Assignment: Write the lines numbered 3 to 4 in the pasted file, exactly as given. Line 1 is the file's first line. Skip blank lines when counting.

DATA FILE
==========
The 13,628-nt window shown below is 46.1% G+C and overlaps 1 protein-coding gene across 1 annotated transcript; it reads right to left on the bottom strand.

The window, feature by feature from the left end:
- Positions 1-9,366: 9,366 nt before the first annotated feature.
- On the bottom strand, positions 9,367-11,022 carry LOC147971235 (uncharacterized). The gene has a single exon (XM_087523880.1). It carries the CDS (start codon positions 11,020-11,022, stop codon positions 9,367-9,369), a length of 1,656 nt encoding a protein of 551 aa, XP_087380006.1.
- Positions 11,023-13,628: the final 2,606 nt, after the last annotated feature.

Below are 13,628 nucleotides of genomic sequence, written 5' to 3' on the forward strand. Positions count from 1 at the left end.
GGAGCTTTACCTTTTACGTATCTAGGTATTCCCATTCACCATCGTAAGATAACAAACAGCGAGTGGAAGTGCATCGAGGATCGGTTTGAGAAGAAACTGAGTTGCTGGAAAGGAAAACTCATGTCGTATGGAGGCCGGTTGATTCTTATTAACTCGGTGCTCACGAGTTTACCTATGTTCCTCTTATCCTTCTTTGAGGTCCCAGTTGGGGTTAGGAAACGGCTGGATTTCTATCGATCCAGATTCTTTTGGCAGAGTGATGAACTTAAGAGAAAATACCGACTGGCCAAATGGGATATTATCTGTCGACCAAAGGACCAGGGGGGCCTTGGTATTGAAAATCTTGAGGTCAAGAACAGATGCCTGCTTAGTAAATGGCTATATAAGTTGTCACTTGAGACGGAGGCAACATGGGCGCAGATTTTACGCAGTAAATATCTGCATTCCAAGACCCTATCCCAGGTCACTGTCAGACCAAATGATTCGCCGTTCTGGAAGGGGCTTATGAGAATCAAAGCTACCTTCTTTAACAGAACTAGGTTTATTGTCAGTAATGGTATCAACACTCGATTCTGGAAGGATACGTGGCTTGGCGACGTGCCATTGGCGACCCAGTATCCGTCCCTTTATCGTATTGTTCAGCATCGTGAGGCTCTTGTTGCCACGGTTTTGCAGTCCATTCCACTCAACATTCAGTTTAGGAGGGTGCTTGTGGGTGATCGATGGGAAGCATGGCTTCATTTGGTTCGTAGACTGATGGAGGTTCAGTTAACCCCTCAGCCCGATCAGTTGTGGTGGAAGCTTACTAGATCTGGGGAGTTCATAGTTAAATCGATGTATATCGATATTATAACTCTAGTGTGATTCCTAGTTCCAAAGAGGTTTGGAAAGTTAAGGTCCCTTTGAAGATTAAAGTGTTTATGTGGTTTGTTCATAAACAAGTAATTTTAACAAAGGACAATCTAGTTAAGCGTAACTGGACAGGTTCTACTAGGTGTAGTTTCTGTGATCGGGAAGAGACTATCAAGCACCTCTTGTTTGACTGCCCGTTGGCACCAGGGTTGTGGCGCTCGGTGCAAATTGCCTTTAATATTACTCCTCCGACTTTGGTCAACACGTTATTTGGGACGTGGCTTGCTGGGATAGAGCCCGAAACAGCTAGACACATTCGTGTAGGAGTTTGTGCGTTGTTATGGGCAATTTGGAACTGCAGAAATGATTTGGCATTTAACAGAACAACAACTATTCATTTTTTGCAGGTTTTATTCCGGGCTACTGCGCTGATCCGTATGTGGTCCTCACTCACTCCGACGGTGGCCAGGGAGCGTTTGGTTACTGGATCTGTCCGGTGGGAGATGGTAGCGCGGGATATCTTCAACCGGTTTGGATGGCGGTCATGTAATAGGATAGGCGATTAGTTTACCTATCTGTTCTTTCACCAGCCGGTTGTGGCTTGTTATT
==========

- Positions 1-9,366: 9,366 nt before the first annotated feature.
- On the bottom strand, positions 9,367-11,022 carry LOC147971235 (uncharacterized). The gene has a single exon (XM_087523880.1). It carries the CDS (start codon positions 11,020-11,022, stop codon positions 9,367-9,369), a length of 1,656 nt encoding a protein of 551 aa, XP_087380006.1.